Powerlessness — Never start a small business — and simplicity

I thought I’d just make this post a two-fer.

First, I read this story earlier today about the founder of Victoria’s Secret, and why he jumped from a bridge and killed himself.

It’s a sad story that paints the brutal path you endure should you decide to launch your own business. (He even became a multi-millionaire at one point.) 

I can completely relate to this man, and I know so many small business owners whose lives have been wrecked by failures and bankruptcies.

Even today, I’m still trying to rebuild myself physically, and I didn’t go bankrupt.

I’m now 34, on my second marriage, and I still can’t even think about wanting kids. (I think that puts me behind — WAY behind — my peers, not that I care because I don’t want kids. Like ever, which means they’re at best probably five more years away. My wife and I have actually talked about adopting since she’ll probably be too old to have them before we’re ready — yep, she’s exhausted by the past few years of owning a business, too!)

And even though I’ve owned the business for seven years, I only recently have been able to afford health insurance and last year I only managed one four-day vacation. This year, my wife and I will be lucky if we get a three-day vacation.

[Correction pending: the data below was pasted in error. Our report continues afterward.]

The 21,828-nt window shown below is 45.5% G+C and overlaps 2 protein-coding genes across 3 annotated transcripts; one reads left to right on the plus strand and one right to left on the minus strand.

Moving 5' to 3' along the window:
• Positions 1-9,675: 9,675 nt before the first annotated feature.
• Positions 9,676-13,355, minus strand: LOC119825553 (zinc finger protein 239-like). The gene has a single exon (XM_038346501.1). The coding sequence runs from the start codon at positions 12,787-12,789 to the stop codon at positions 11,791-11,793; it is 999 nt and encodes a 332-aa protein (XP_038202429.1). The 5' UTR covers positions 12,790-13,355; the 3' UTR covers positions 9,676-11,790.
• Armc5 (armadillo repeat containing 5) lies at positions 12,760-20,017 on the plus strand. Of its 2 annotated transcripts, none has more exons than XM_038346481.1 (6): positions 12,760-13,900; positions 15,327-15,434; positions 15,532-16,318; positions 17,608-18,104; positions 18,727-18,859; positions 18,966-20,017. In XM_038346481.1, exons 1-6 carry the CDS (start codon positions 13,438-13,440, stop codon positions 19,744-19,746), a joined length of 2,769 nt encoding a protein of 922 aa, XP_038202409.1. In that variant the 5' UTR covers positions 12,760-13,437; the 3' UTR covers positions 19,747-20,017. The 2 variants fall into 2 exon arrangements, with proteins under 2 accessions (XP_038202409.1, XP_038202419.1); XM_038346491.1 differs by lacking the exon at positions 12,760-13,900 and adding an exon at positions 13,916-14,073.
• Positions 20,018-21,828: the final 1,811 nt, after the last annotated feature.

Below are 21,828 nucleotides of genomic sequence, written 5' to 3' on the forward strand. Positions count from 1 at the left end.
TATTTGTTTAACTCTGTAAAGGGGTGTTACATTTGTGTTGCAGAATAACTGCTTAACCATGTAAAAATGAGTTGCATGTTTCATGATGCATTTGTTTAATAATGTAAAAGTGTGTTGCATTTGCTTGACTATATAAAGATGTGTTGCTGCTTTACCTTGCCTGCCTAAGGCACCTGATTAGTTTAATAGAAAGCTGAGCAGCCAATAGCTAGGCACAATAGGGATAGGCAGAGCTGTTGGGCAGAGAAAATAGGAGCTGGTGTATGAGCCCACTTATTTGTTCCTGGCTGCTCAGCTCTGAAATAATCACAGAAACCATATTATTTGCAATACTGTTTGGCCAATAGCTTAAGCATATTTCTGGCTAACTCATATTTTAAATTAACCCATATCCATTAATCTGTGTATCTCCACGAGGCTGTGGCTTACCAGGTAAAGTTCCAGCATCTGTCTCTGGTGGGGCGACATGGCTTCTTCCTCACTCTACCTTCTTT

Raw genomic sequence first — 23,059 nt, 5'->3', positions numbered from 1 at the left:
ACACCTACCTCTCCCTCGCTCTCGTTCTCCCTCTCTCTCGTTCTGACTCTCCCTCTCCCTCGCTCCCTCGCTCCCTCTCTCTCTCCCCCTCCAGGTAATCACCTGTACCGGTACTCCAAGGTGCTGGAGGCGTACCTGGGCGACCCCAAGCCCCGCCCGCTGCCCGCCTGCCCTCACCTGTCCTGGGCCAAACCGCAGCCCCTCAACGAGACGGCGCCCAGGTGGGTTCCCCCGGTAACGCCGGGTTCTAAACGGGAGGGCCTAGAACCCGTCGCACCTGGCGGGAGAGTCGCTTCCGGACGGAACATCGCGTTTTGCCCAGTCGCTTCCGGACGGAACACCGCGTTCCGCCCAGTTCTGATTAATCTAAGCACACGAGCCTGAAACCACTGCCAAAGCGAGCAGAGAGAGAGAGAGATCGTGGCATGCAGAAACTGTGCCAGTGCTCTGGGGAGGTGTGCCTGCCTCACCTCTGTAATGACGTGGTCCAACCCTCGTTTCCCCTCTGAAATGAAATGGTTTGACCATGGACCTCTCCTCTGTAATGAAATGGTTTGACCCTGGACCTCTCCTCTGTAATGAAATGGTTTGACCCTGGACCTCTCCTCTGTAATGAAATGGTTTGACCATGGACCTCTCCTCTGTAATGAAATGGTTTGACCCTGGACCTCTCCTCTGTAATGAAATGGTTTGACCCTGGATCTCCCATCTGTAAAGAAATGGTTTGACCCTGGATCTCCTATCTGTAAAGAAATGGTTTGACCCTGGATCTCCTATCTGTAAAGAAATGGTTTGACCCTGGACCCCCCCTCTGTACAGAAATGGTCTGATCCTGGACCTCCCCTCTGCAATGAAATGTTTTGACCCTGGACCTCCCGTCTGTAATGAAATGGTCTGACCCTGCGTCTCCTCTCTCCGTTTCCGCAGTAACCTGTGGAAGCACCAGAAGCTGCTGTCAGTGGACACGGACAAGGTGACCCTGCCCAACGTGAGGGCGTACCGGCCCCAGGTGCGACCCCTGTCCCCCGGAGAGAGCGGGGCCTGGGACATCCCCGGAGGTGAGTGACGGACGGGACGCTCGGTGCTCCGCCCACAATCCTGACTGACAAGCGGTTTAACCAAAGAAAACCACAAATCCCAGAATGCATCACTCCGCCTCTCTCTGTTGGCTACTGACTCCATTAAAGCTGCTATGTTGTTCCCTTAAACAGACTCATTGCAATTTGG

And what’s crazy is this: I’m a picture of the success story. The guy who launched a small business and succeeded.

People in my city point to me as an example of what a young person can do if they dream big. (Usually, the people pointing have great jobs working for other people, and they usually have no idea what I make — or don’t make — each year and what I sacrifice.)

My point is this: DON’T START A SMALL BUSINESS. (I’m writing this in the hopes that I help at least one person out there.)

Let me say that again.

DON’T START A SMALL BUSINESS. EVER.

The people who say you should are one thing: They’re liars. (And if it’s a seminar or book that says it, they’re worse: They’re con men.)

Now some will say, “But, Stan, what of so-and-so? Who became a millionaire?” Believe me, I know him. I’ve read his book — have read probably a hundred business book the past ten years — and for every one of him, there are literally thousands who go bankrupt or lose a minimum of twenty to forty thousand dollars. (The only winners are banks and commercial real-estate owners, who have brutal leases you’re too stupid to totally understand when you sign.)